In a bid to establish human genome editing as a tool for public health, with an emphasis on safety, effectiveness and ethics, the World Health Organization (WHO) has released two new reports.
The forward-looking new reports result from the first broad, global consultation looking at somatic, germline and heritable human genome editing. The consultation, which spanned over two years, involved hundreds of participants representing diverse perspectives from around the world, including scientists and researchers, patient groups, faith leaders and indigenous peoples
“Human genome editing has the potential to advance our ability to treat and cure disease, but the full impact will only be realized if we deploy it for the benefit of all people, instead of fueling more health inequity between and within countries,” said Dr Tedros Adhanom Ghebreyesus, WHO Director-General.
Potential benefits of human genome editing include faster and more accurate diagnosis, more targeted treatments and prevention of genetic disorders. Somatic gene therapies, which involve modifying a patient’s DNA to treat or cure a disease, have been successfully used to address HIV, sickle-cell disease and transthyretin amyloidosis. The technique could also vastly improve treatment for a variety of cancers.
However, some risks exist, for example, with germline and heritable human genome editing, which alter the genome of human embryos and could be passed on to subsequent generations, modifying descendants’ traits.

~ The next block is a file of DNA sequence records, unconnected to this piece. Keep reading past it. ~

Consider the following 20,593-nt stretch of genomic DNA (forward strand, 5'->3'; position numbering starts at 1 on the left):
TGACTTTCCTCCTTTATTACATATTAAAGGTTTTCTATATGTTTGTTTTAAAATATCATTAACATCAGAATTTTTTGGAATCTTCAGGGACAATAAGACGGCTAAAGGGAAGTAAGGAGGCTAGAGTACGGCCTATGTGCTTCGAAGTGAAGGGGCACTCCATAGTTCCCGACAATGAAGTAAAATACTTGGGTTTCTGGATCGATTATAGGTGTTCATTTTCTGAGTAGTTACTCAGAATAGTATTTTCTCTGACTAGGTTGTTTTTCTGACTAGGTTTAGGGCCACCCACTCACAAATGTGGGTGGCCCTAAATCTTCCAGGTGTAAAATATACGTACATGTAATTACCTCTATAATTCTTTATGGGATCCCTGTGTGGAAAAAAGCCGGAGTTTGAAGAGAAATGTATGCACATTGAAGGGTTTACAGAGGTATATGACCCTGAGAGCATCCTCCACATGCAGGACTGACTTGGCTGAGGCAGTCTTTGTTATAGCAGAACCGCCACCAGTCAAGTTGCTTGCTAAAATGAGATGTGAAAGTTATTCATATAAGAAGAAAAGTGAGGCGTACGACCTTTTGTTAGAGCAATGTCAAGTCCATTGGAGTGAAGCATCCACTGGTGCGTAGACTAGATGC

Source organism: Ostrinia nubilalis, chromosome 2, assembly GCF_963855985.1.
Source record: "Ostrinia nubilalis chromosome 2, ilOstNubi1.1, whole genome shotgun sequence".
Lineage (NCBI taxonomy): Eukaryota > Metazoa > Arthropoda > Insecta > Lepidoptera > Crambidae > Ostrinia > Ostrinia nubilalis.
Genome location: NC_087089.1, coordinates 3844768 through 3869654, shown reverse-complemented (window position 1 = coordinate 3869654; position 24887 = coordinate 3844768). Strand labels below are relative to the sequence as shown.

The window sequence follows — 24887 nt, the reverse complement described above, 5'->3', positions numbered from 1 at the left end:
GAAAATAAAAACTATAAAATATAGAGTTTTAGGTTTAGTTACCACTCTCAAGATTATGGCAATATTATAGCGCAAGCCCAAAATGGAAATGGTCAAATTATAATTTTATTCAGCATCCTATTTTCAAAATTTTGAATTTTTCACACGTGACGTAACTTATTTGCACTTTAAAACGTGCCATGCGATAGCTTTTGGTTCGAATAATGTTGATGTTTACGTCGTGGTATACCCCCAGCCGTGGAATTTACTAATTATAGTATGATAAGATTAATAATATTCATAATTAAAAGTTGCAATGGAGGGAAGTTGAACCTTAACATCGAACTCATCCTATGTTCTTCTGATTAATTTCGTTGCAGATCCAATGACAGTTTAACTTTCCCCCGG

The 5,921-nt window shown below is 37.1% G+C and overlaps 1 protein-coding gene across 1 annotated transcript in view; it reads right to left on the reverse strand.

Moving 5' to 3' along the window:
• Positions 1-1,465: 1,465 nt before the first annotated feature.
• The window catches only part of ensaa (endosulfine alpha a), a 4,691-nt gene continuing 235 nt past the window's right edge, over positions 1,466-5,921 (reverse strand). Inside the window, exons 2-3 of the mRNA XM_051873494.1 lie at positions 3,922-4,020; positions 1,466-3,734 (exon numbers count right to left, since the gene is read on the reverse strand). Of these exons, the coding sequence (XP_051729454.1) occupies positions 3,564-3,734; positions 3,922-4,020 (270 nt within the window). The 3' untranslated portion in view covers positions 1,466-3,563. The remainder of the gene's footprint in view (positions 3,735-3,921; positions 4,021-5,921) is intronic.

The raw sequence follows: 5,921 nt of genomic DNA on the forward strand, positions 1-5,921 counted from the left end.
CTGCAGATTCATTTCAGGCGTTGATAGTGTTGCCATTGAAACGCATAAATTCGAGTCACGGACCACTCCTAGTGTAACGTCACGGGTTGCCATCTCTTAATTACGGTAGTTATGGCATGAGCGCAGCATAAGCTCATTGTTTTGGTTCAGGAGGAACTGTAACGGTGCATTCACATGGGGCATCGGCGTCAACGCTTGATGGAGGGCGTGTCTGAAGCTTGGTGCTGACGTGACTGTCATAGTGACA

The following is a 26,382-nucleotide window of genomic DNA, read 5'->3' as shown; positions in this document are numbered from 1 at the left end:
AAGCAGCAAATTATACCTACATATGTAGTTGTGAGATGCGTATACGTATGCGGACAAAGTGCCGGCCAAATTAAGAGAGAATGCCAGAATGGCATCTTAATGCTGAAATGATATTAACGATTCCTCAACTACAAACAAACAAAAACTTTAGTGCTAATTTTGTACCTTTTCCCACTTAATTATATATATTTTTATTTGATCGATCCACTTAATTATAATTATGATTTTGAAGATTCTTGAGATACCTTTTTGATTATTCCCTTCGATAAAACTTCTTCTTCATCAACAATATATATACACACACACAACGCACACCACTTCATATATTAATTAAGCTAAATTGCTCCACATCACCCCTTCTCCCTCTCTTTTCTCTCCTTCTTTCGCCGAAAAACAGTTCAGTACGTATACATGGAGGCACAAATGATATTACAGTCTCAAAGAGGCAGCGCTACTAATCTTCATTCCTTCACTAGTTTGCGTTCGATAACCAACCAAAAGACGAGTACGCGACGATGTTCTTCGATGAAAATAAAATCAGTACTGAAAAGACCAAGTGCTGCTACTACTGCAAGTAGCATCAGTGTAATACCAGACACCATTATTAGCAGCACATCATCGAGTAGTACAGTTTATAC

The reports published today deliver recommendations on the governance and oversight of human genome editing in nine discrete areas, including human genome editing registries; international research and medical travel; illegal, unregistered, unethical or unsafe research; intellectual property; and education, engagement and empowerment. The recommendations focus on systems-level improvements needed to build capacity in all countries to ensure that human genome editing is used safely, effectively, and ethically.
The reports also provide a new governance framework that identifies specific tools, institutions and scenarios to illustrate practical challenges in implementing, regulating and overseeing research into the human genome.
The governance framework offers concrete recommendations for dealing with specific scenarios such as:
- A hypothetical clinical trial of somatic human genome editing for sickle cell disease proposed to take place in West Africa
- Proposed use of somatic or epigenetic genome editing to enhance athletic performance
- An imaginary clinic based in a country with minimal oversight of heritable human genome editing that offers these services to international clients following in vitro fertilization and preimplantation genetic diagnosis
“These new reports from WHO’s Expert Advisory Committee represent a leap forward for this area of rapidly emerging science,” said WHO’s Chief Scientist, Dr Soumya Swaminathan.
“As global research delves deeper into the human genome, we must minimize risks and leverage ways that science can drive better health for everyone, everywhere.”
- Convene a small expert committee to consider next steps for the Registry, including how to better monitor clinical trials using human genome editing technologies of concern
- Convene multisector stakeholders to develop an accessible mechanism for confidential reporting of concerns about possibly illegal, unregistered, unethical and unsafe human genome editing research and other activities
- As part of a commitment to increase ‘education, engagement and empowerment’, lead regional webinars focusing on regional/local needs. Work within the Science Division to consider how to build an inclusive global dialogue on frontier technologies, including cross-UN working and the creation of web-based resources for reliable information on frontier technologies, including human genome editing.